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Time To Say Farewell: Midway Stadium & Its Cast Of Characters

ST. PAUL (WCCO) -- Nestled in an industrial part of St. Paul, between noisy train tracks, sits possibly the ugliest ballpark in the country. But what Midway Stadium lacks in beauty, it makes up for in personality.

The last train to Midway is gone and the team is moving down the tracks to the trendy Lowertown neighborhood.

It's the place Joe Mauer became a champion in the state tournament. Since the year after Mauer was born, the field has been home to Hamline University.

Now, a new generation associates this place with a connection to a Hollywood star.

In the early 90s, Mike Veeck saw Midway's potential for drawing a bigger crowd. Knowing the ballpark was good enough for high school and college baseball, he thought with a little work, it'd be good enough for minor leaguers too.

He bought the St. Paul Saints with three business partners, including his good friend, actor-comedian Bill Murray, who still remembers their first game.

"We advertised outdoor baseball and it drizzled through the entire game and no one left. They just stayed because they had waited so long for outdoor baseball," Murray said.

The Saints have relied on shenanigans to draw a crowd. The first three words in their marketing plan are "fun is good!"

"There was a deal. We made a deal," Veeck explained. "We kept prices low and kept entertainment and cheap theatrics high and they kept coming."

From massage-giving nuns to mimes creating instant replays, the Saints experience is like none other. After all, it's a pig that delivers the game ball.

With so much going on in the game, the team's talent can fall to the bottom of the lineup. But the Saints are four-time league champions. 120 of their players moved on to the minor leagues.. 19 were called up to the majors.

Darryl Strawberry slugged out homers in a Saints jersey for part of the '96 season.

After returning to the Yankees, the 8-time All-Star called his time in St. Paul "humbling."

"It allowed me to find out who I really am as a person, it allowed me to have no pride, and it also allowed me to see that baseball was fun again," Strawberry said in a 1997 interview.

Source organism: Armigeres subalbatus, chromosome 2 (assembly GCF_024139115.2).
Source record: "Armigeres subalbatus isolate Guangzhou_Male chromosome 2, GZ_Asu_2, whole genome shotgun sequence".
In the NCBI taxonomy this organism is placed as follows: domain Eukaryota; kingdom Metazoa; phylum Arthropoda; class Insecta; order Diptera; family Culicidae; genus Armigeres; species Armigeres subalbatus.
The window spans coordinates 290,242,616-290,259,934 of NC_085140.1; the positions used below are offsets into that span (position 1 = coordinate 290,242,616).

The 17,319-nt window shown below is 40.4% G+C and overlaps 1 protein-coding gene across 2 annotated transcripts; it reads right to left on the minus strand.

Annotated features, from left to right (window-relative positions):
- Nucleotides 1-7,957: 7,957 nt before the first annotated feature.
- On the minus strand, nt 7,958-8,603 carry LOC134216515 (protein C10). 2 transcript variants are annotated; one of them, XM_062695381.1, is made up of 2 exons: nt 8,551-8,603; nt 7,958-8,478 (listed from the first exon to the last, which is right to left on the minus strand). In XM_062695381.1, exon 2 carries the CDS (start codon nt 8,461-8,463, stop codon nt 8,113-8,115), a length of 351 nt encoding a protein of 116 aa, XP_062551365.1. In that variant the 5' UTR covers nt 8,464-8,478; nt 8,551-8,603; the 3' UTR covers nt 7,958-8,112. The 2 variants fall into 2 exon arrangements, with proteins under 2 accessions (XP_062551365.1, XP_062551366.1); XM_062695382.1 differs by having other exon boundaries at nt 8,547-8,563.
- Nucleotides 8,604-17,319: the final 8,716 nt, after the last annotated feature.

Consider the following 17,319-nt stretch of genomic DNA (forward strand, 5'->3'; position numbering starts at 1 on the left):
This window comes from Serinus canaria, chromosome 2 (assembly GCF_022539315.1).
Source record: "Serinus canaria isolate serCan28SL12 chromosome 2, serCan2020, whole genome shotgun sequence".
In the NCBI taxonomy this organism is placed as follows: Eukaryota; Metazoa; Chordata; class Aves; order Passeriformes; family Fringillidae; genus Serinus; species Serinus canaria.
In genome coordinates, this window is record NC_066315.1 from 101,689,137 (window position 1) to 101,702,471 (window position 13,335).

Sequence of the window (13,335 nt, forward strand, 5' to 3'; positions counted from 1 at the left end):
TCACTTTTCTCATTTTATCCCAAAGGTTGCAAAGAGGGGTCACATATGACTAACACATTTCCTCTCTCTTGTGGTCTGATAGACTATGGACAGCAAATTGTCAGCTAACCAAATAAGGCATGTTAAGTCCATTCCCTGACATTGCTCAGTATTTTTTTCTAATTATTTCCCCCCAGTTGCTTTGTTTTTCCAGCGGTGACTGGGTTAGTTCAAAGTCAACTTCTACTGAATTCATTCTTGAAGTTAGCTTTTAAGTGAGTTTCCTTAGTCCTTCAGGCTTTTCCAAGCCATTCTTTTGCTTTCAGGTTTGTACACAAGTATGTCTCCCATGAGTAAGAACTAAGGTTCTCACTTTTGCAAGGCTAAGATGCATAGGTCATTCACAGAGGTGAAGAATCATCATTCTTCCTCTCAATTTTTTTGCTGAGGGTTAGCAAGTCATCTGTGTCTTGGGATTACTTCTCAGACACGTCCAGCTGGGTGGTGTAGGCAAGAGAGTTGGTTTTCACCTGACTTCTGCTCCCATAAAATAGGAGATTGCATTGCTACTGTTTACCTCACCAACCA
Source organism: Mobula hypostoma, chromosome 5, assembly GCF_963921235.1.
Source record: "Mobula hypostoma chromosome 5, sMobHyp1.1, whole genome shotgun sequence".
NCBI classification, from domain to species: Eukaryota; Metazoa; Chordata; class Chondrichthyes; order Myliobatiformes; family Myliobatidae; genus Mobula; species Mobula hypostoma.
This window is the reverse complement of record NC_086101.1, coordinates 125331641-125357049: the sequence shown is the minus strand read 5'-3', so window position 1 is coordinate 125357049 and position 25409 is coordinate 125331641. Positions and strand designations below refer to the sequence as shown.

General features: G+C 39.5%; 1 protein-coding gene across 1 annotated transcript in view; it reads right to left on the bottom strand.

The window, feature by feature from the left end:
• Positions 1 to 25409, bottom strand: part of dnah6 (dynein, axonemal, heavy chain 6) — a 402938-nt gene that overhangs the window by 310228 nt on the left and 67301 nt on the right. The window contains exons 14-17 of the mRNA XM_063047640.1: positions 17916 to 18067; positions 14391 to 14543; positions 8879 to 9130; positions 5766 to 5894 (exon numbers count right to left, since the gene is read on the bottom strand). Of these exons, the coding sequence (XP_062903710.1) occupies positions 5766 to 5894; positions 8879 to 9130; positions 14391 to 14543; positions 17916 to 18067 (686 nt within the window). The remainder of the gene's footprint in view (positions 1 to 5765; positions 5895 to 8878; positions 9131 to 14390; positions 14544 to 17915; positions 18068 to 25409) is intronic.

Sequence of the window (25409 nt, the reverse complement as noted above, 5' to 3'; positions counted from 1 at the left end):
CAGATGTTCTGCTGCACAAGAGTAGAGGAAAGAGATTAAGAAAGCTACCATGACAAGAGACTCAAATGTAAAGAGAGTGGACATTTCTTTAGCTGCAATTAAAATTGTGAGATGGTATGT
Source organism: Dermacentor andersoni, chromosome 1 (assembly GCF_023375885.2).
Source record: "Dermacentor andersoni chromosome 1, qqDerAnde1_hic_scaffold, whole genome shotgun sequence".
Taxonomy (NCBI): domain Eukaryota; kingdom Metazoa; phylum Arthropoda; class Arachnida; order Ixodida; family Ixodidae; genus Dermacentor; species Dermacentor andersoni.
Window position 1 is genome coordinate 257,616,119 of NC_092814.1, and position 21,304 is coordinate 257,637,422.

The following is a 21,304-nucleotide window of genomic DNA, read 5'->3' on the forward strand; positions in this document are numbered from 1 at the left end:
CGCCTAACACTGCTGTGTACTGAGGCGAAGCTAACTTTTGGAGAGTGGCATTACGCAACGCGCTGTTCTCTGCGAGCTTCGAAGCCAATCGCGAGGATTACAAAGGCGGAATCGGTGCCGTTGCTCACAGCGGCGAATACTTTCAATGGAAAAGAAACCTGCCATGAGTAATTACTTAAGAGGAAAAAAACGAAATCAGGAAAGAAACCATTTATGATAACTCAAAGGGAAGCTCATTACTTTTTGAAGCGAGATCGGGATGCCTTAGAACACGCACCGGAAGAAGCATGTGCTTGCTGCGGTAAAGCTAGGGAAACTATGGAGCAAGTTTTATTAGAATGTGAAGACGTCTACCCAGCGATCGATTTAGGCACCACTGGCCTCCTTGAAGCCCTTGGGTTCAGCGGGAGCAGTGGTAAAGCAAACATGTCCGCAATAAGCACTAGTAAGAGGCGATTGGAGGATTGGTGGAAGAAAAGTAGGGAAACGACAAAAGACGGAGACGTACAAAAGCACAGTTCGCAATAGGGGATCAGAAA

Also on the roster that year: Four time World Series champion and St. Paul native Jack Morris. He wore his hometown jersey while trying to impress the other ball club in Minneapolis.

"I was hoping the Twins would come back over and take a look at me," said Morris. "I wanted to play another year with the Twins. It didn't work out that way for me."

Midway became the Field of Dreams for Ila Borders, the first woman to pitch in a men's professional ball game.

While the Saints are infused with entertainment, concerts were a game changer for the ballpark.

"For the first time, people sat up and said 'oh, there's something happening there by the railroad tracks next to the state fair," Veeck said.

Midway has hosted dozens of shows, from Hootie and The Blowfish to Blink 182. Even Minnesota's most famous names like Bob Dylan and Soul Asylum took the stage.

The stadium officially closed Saturday on a local note. "The Replacements" reunited for a sell-out performance, all to say farewell

But this has always been a ballpark.

"I tell people all over the United States, this is the greatest baseball experience in America, this St. Paul experience," said Murray.

So, what's the new spirit of the St. Paul Saints now? They'll just keep marching.

"You're not going to replicate. It's going to be a whole new experience with the same people that brought you the warmth and the joy that brought it here," Veeck said.

The new $63 million Lowertown ballpark, called CHS Field, will have 7,000 seats. It should be ready for the Saints and Hamline University this spring.

Midway, however, will eventually be torn down and turned into new office and warehouse space.

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